Perfect git-svn for WordPress plugin development

WordPress plugin developers need to use subversion to commit their plugins to the repository. And because many developers are using GitHub in their development, it is needed to interwork between Git and Subversion. Though there is a way to make a script program including both git and svn commands, git-svn is a option I like to use because of its simplicity.

After using git-svn and making some commits in plugin development, I learned key points for a happy workflow. I’ll introduce them in this entry and hope it will help you. Even if you are not a WordPress plugin developer, it might help you when you use git-svn.

This article is assuming your basic knowledge about git and svn.

Best Practices

To sum it up, here are best practices I’ve learned.

  • You have to execute ‘git svn dcommit’ on the master branch.
  • When you make a new release, keep master, remotes/origin/master and remotes/trunk branches pointing to the same commit.
  • To do so, execute ‘git push’ after ‘git svn dcommit’ while releasing.
  • When you execute ‘git merge’ to merge working branches into master branch, add the –noff option to ‘git merge’. You can avoid frequent commits to SVN repository by doing so.
  • You can also manage ‘assets’ directory with git-svn.

Now I’m getting into details.

Git svn dcommit on the master branch

To use git-svn comfortably, you need to know a behavior of ‘git svn dcommit’. The ‘git svn dcommit’ command makes a new commit as a replacement of the current commit like ‘git commit –amend’ command. After making a new commit, ‘git svn dcommit’ makes the current branch and the remotes/trunk branch pointing to it. See the following picture showing trees before and after git svn dcommit.


Master and work branches were pointed to the same commit before ‘git svn dcommit’. But after the ‘git svn dcommit’, the work branch is now in parallel with master.

Because of this behavior, if you do ‘git svn dcommit’ on a branch other than master, master will go parallel to remotes/trunk branch just like the work branch in the picture. It will be a beginning of chaos.

Git push AFTER git svn dcommit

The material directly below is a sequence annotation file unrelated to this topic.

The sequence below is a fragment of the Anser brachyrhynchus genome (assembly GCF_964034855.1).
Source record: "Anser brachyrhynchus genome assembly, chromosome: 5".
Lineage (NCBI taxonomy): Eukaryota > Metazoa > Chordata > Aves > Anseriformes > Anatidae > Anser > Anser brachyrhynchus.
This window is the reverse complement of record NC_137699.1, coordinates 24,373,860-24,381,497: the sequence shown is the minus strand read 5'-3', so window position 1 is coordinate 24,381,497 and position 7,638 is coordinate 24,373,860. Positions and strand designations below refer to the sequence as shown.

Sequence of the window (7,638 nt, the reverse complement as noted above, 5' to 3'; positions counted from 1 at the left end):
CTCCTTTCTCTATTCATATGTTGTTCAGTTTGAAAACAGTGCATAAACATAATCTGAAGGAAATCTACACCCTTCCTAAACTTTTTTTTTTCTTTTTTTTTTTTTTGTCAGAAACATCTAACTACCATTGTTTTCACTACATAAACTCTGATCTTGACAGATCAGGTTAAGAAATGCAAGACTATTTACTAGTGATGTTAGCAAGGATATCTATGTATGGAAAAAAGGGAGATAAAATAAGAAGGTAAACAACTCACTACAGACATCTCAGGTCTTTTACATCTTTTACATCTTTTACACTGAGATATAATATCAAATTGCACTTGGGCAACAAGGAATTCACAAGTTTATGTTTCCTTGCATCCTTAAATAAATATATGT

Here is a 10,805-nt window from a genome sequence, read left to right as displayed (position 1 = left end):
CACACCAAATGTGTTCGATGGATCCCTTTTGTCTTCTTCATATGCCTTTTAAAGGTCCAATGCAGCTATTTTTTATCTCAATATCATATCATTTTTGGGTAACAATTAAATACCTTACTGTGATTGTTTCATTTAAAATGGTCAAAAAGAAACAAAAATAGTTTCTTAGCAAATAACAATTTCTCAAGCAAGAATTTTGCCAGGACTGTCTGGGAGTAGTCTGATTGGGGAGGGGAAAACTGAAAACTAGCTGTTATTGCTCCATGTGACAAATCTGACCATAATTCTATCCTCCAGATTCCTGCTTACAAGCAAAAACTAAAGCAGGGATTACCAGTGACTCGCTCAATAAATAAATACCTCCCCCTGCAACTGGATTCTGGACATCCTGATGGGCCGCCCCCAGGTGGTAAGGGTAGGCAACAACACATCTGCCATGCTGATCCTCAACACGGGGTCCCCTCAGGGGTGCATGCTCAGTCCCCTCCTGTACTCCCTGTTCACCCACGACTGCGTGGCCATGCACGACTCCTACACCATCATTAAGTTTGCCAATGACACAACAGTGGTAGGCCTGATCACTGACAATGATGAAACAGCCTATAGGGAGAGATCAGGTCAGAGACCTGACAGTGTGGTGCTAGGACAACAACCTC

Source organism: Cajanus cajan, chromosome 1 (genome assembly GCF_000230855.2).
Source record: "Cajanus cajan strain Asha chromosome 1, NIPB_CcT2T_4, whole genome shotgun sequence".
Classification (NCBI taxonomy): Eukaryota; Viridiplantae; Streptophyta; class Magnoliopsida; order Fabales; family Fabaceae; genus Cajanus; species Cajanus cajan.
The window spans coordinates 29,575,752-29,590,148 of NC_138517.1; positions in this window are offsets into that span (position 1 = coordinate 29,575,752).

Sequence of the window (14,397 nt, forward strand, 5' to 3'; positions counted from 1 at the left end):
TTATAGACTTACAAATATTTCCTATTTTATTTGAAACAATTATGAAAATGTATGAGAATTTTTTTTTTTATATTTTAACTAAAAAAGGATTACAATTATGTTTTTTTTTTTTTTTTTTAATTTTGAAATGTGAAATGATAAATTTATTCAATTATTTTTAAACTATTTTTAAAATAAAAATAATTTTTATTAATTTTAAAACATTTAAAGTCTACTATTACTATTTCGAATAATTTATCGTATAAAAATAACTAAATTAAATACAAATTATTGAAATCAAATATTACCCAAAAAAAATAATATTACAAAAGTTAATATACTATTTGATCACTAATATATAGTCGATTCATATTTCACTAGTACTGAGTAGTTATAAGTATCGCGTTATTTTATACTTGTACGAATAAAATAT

Regarding ‘git push’, if you execute this command just before ‘git svn dcommit’, remotes/origin/master branch will go parallel like a previous example even though master points to the same commit as remotes/trunk. This is why we have to do ‘git push’ after ‘git svn dcommit’.

Why –noff option?

Basic idea is in a stackoverflow topic. Maybe you like less frequent svn commits than git. Then you need that workflow.

Assets directory

You can manage the ‘assets’ directory in git. See details.

Sample Scenario

I’ll give you a following scenario for example.

Check your first revision number by svn.

svn log

Make a new git repository by cloning svn repository using the revision number (r630258 for me).

git svn clone -s -r630258 --no-minimize-url standard-widget-extensions

Then fetch it.

cd standard-widget-extensions
git svn fetch
git svn rebase

Make a remote branch on GitHub.

git remote add origin
git push origin master

For daily development, make a work branch named as ‘work’. You could push it to GitHub if you like.

git branch work
git push origin work

Now you can work on a local ‘work’ branch.

git checkout work
(...and do your work)

When it’s time to release, merge your work into the ‘master’ branch.

git checkout master
git merge --no-ff --edit work

Now it’s time to update the subversion repository. I’d like to say again that you should execute commands on the master branch and in this order to avoid chaos.

git svn dcommit
git push origin master

Tagging on both subversion and git repositories.

git svn tag 1.0
git tag 1.0
git push origin --tags

At the end of release work, reset work branch position pointing to the current commit.

git checkout work
git reset trunk
git push origin work

Now every branches are pointing to the same commit. Isn’t it worth to try?